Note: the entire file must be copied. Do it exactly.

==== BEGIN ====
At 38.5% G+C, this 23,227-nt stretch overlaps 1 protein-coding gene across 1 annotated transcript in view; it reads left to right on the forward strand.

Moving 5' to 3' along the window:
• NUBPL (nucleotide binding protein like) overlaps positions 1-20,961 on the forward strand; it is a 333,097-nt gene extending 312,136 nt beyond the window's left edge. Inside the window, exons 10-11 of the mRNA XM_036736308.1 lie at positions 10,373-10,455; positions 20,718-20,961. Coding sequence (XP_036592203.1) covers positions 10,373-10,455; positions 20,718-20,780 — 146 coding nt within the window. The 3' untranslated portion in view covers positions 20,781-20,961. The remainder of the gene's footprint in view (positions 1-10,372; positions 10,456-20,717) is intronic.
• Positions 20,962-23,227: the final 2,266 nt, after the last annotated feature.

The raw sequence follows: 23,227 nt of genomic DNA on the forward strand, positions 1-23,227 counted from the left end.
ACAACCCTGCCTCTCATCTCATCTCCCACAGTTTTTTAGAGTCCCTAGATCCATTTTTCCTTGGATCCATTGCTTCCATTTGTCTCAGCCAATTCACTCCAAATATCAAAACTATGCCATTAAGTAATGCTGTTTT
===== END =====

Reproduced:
At 38.5% G+C, this 23,227-nt stretch overlaps 1 protein-coding gene across 1 annotated transcript in view; it reads left to right on the forward strand.

Moving 5' to 3' along the window:
• NUBPL (nucleotide binding protein like) overlaps positions 1-20,961 on the forward strand; it is a 333,097-nt gene extending 312,136 nt beyond the window's left edge. Inside the window, exons 10-11 of the mRNA XM_036736308.1 lie at positions 10,373-10,455; positions 20,718-20,961. Coding sequence (XP_036592203.1) covers positions 10,373-10,455; positions 20,718-20,780 — 146 coding nt within the window. The 3' untranslated portion in view covers positions 20,781-20,961. The remainder of the gene's footprint in view (positions 1-10,372; positions 10,456-20,717) is intronic.
• Positions 20,962-23,227: the final 2,266 nt, after the last annotated feature.

The raw sequence follows: 23,227 nt of genomic DNA on the forward strand, positions 1-23,227 counted from the left end.
ACAACCCTGCCTCTCATCTCATCTCCCACAGTTTTTTAGAGTCCCTAGATCCATTTTTCCTTGGATCCATTGCTTCCATTTGTCTCAGCCAATTCACTCCAAATATCAAAACTATGCCATTAAGTAATGCTGTTTT